“They are one people and have one language, and nothing will be withholden from them which they purpose to do.” So God said, “Come, let us go down and confound their speech.” And so God scattered them upon the face of the Earth, and confused their languages, and they left off building the city, which was called Babel “because God there confounded the language of all the Earth.”(Genesis 11:5-8).
Today I got the results of my Danish test. The way it works is, you are assigned to a specific level of Danish classes when you first begin at the language school, according to several factors, including your educational level in your homeland, how proficient you are at understanding the latin alphabet, and a few other vague qualifications. Being a native English speaker with a college education, I came in at level 3, the highest beginning level. Then they break up the classes into modules, beginning at number 1 and ending when you finish number 5. About every 4 months or so, we have a module test, and if you pass, then you continue on to the next module along with your classmates and teacher. At this point, I have now been at the language school since I began in August of 2010. Last week our class took the test for module 4. There were various sections to the test, including oral, reading and comprehension, writing, and listening. We were in school from 9:30 am until 3:30 pm, with a couple of breaks in-between. There were about 8 of us who took the 3.4 Danish test together.
Even though I did not feel ready, even though my Danish leaves a lot to be desired, even though my listening skills need a whole lot more practice with native speakers, and even though I cannot remember Danish prepositions to save my life, I still somehow managed to pass all of the test, along with the vast majority of my classmates. Amazing!
The main critique from the kind, patient teachers who gave us the test (called Censors in Danish,) was that I am not fluent yet in my speaking, I use English expressions instead of actual Danish ones (which are sometimes similar enough for it to be quite difficult to remember, such as ‘generalt’ is used in Danish, whereas in English we say ‘in general’), and of course it goes without saying that I have rather horrid pronunciation of their language, ‘generalt.’ Ha!! The other criticism was, I translate from English when writing in Danish, and that doesn’t really work because it isn’t Danish, so even though they can understand what I mean, it isn’t correct usage. Ha again!! Well, yes, of course I translate what I want to say from English, what else am I really supposed to do, since I cannot very well memorize the entire Danish dictionary, now can I? Or the thousand and one colloquialisms the Danes use on a daily basis, although that would be a huge help if I could. Face it, I say to myself for the thousandth time, you are just not that quick on the uptake, being the nearly 50-year-old that you are, and not too clever about second languages in the first place. Oh but I envy people (like my husband, for example) who understand 4 or 6 languages! I only made it through 10th grade level Spanish way back in high school, and then never used it again. I have no other point of reference for Danish, which in some ways is an olden days cousin to English, from back in the days when the Vikings took over the eastern part of England roundabout a thousand years ago or so. In our times, however, the similarity can be seen mostly from the written word, because if you have ever heard Danish people speaking together, you would, like me, really have to shake your head and admit that you have got no idea what they are saying!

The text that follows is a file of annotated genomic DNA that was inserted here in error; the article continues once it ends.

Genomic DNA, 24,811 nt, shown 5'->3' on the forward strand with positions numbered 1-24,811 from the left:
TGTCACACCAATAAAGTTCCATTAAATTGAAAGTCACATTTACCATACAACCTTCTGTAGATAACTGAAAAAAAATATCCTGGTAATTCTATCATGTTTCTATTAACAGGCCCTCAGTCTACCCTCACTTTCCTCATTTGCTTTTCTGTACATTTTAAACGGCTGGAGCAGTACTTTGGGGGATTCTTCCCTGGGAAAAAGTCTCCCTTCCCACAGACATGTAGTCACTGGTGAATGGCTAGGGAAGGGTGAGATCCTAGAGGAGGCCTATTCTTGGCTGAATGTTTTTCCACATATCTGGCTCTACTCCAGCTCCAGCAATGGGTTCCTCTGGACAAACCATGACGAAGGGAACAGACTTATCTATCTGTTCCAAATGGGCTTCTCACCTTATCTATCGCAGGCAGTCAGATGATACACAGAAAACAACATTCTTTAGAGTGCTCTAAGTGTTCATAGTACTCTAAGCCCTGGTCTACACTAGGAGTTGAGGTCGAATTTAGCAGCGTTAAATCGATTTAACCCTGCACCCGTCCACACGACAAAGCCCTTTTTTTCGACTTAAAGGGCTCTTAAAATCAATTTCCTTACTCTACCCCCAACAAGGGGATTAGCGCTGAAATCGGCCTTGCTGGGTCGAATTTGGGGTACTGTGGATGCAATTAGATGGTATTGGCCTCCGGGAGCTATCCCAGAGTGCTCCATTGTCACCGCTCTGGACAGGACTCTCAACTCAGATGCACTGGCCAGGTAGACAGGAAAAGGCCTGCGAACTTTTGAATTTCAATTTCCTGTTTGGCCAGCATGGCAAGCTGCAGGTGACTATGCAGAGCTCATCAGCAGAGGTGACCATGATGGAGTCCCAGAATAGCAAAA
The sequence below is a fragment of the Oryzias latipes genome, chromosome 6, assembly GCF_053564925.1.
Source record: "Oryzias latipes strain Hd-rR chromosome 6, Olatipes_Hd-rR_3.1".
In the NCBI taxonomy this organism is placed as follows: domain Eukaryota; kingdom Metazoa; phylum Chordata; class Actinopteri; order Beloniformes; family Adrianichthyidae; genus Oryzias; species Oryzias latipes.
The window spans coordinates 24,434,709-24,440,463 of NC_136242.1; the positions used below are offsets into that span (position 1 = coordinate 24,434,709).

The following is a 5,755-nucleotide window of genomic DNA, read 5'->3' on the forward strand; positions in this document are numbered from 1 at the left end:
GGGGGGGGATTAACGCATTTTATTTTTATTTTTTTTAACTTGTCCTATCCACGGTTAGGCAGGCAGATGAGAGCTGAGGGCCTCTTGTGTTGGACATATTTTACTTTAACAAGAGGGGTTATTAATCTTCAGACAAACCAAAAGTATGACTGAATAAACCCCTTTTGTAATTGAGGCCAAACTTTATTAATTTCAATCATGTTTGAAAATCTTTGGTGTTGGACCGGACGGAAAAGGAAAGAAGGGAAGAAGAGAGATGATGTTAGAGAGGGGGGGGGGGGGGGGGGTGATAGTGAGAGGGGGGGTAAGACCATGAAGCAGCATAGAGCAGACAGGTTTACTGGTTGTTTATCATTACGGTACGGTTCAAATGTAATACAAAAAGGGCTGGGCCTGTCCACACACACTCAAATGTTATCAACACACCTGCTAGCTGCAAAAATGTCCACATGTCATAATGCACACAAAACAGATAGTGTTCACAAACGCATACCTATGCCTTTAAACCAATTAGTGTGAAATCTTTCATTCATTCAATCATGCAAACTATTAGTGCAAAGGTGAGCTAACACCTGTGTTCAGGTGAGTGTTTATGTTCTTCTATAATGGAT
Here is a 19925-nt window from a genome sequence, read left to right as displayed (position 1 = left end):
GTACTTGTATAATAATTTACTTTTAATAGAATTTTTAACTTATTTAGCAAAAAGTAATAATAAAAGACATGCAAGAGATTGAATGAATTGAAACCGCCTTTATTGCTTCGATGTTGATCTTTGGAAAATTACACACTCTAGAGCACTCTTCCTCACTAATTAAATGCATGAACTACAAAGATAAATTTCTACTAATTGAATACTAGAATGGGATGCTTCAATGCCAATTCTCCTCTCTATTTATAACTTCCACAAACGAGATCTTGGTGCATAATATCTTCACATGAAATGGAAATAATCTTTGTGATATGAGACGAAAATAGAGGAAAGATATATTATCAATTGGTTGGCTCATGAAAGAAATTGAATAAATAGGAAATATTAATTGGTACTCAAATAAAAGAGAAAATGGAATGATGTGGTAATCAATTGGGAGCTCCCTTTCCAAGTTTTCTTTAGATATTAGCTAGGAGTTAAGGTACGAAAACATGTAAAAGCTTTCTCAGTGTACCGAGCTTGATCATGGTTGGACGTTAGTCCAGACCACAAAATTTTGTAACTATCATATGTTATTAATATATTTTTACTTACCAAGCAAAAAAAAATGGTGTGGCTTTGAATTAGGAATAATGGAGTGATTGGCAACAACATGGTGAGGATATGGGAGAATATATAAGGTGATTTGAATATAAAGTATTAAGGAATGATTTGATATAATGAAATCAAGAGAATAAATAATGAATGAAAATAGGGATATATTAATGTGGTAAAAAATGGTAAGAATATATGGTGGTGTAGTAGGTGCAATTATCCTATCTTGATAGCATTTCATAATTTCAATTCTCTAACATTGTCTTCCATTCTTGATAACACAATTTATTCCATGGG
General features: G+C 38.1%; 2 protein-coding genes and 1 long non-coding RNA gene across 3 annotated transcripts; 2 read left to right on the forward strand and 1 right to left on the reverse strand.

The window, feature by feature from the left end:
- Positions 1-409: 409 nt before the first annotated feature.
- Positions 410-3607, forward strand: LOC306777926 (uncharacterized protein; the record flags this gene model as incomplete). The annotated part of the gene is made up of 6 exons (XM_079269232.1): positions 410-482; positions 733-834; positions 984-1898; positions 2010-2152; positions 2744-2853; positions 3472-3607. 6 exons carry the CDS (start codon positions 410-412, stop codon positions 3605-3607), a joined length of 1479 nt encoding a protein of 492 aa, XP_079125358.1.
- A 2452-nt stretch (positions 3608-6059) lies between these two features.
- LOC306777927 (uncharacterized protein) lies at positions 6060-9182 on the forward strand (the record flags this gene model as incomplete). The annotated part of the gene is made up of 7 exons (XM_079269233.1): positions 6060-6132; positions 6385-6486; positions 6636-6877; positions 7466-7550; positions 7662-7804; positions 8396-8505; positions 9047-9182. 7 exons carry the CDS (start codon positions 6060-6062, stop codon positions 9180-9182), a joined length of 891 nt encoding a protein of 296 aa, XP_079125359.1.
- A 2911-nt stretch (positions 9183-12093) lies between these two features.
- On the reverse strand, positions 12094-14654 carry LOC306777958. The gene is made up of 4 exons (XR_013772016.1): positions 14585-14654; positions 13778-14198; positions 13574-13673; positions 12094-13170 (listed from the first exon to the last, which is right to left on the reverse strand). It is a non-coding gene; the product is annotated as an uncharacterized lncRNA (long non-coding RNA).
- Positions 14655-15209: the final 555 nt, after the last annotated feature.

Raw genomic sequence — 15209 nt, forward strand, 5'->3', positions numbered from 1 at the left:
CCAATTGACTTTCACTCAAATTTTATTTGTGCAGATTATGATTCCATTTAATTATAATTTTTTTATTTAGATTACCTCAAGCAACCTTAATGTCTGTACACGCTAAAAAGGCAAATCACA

I know this sounds like a whole lot of complaining, which of course it is. This learning of Danish has been a unique challenge in my life. I really am quite amazed that I have gotten this far and can’t help but wonder if they haven’t been a little too lax in their evaluation. But, even with my terrible American accent, when I look around and listen to my classmates, I have to admit, No, I am certainly not the best at Danish, but then again, I am far from the worst. We have students speaking Danish with Russian, Persian, Arabic, Polish, German, Thai, Dutch-French, Serbian, Bulgarian, Romanian, Spanish, Turkish-with-a-speech-impediment, Japanese and Swedish accents. That is in my class alone. Not to mention all those from various African countries, all the Middle Eastern countries, and of course all those Asiatic lands. I can only try to imagine what it must be like for the Danish teachers when they are listening to all these foreigners attempting to speak their beloved, and to their ears simple, language. I wonder if they go out for beers afterwards and talk about us all, laughing their heads off, or if they really are just as kindhearted and patient away from school as they are when standing before us in class each day.
For the moment, on this lovely, windy March day, I feel happy that I actually am improving my Danish.. I know that it will still be an impossibly long time from now when I start feeling more or less fluent, and that it’s possible that day may never come. B ut I can’t help but think that there is a kind of special key to unlocking a foreign language, something that happens one day inside a person’s brain that suddenly, magically, allows them to understand what the others are saying. It would simply be so lovely to be walking down the walking streets one day, overhear some Danes having an ordinary conversation, and suddenly realize, ‘hey, I actually understand what these people are saying!’ Not that it is interesting or worth knowing, but the fact that I could understand it would be so wonderful for its own sake. In the meantime, I say to myself, ‘Til lykke med din beståelse af testen’ which means, Congratulations on passing your test!
- Learn Danish in 5 Days (takcopenhagen.wordpress.com)
- Language Learning and Me: Danish (conqueringbabel.wordpress.com)